Faded Seaside Glamour


    He’s called Greg Gilbert inside the album sleeve, but I’m not entirely convinced that Delays’ front man/guitarist is male. Gilbert’s voice soars past any mop-top Brit that’s ever graced a Southampton stage, and the backing vocals are just as heavenly there on the band’s Rough Trade debut, Faded Seaside Glamour.


    England’s Delays — Greg Gilbert and his brother Aaron alongside Rowley Fox and his brother Colin, all of whom formerly comprised a Brit-pop-a-la-Oasis band called Corky — immerse their sparkly pop numbers in walls of guitar and organ, hoping to effectively emulate a sunny sixties California vibe whose origin is damn far from Southampton. They succeed in this respect, and it’s not as daunting a task that you might think; Gilbert could easily pass for Graham Nash in flowery shirts, rolling out Billboard gems for the Hollies.

    The foursome reluctantly embraces shoegazer ideology on “Nearer Than Heaven,” trading spacey Ride licks with a Carnaby Street drum groove. It’s one that can easily slide into the “repeat” category; it’s completely displacing in its wayward-bound atmospherics and sea-breeze melody. The band is at its best here, which is not to say that the rest of Faded Seaside Glamour isn’t stocked with summertime morning pop structures. Because it is, man.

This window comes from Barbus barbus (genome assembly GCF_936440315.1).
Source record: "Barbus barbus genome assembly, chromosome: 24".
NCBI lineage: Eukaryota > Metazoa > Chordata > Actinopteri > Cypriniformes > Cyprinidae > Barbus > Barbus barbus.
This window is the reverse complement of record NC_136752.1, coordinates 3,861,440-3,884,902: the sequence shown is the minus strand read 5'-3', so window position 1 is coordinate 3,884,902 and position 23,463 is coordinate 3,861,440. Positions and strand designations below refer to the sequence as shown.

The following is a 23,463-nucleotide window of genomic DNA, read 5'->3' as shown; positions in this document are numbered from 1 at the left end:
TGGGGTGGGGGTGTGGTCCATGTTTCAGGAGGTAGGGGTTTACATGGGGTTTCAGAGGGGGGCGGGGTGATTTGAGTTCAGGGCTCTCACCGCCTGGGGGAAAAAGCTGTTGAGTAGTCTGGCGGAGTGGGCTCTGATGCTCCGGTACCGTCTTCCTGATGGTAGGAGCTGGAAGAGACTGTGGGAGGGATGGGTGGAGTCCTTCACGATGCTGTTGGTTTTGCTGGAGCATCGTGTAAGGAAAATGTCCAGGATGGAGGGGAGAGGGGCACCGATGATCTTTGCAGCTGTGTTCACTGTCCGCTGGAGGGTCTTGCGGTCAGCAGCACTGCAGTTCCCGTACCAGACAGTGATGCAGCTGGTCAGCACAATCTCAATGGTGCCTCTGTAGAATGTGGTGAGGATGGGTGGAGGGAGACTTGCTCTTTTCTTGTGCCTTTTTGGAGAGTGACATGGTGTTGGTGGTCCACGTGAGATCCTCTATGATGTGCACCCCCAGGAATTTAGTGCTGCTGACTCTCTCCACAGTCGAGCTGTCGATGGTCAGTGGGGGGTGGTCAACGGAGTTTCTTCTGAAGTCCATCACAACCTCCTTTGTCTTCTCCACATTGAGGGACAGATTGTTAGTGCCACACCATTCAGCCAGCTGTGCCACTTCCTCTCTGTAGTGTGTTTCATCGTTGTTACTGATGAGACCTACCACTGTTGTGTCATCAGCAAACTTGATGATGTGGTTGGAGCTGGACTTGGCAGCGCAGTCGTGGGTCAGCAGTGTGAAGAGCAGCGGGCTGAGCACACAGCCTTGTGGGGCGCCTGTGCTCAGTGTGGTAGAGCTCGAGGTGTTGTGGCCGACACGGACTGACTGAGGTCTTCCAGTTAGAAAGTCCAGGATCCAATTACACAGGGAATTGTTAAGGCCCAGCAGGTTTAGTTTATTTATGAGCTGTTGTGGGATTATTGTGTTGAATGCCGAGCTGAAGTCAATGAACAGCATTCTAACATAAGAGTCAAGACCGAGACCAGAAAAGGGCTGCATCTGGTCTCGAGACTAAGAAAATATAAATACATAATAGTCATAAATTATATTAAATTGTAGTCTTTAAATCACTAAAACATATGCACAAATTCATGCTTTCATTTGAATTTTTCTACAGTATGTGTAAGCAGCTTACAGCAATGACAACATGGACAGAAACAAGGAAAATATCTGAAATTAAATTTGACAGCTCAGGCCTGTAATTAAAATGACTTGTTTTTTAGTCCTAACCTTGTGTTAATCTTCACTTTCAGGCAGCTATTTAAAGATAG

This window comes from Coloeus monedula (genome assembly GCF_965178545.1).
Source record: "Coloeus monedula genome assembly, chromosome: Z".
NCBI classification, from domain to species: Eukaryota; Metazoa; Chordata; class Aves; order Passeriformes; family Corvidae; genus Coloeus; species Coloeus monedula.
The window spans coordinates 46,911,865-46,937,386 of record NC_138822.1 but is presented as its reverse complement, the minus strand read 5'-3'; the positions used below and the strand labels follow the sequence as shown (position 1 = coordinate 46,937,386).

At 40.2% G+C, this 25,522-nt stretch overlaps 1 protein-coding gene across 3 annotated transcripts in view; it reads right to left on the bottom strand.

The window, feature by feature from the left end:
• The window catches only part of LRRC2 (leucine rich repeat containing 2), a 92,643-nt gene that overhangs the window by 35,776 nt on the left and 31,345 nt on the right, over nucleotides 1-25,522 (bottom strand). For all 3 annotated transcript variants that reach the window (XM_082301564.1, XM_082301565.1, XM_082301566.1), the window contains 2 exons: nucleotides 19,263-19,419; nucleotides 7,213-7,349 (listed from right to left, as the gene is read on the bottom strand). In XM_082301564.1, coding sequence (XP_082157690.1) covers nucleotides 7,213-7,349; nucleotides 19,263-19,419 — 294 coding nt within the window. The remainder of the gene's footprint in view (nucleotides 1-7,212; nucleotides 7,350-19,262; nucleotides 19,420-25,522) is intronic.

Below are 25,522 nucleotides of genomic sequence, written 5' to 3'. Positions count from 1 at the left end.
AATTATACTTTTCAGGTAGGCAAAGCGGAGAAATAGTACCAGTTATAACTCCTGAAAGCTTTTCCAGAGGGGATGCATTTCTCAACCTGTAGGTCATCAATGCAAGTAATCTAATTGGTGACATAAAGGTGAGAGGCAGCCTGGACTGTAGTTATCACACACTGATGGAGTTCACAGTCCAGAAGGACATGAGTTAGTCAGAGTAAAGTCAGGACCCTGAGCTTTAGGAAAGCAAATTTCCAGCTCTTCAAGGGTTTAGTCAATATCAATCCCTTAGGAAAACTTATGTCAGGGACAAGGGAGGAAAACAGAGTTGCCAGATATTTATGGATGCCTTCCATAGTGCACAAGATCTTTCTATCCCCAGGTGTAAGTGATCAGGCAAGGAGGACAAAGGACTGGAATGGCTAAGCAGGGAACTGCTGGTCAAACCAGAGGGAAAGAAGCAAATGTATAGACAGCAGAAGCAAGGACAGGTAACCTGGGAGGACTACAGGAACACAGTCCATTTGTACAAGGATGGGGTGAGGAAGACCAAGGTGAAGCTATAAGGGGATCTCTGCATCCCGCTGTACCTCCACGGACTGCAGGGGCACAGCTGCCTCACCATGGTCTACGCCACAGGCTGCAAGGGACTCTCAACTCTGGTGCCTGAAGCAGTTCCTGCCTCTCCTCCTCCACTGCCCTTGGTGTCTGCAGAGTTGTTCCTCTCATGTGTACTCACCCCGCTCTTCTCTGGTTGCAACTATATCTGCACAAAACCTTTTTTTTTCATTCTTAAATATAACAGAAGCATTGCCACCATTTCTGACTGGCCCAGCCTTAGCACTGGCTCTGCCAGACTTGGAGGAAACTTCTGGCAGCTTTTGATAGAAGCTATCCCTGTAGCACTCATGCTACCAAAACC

Toward the record’s final moments, drummer Rowley Fox smashes through the end of the charging “One Night Away” in such a head-turning manner that we nearly miss out on the glorious multi-part harmony that leads us into the album closer. Delays unveils at least several really strong tracks on Faded Seaside Glamour, but their product suffers somewhat from the songs kind of blending together in their sameness. But that doesn’t detract too much from their prevalent knack for catchy songs. Their trip with the Thrills in 2003 may have gotten them associated even more with sixties-savvy pop circles, but Delays relies just as much on nineties Brit incarnations. The band melds the two fertile eras together to form this sometimes-happy four-piece with such gender-mysterious vocals. Where’s the real singer, Gilbert, and what have you done with her?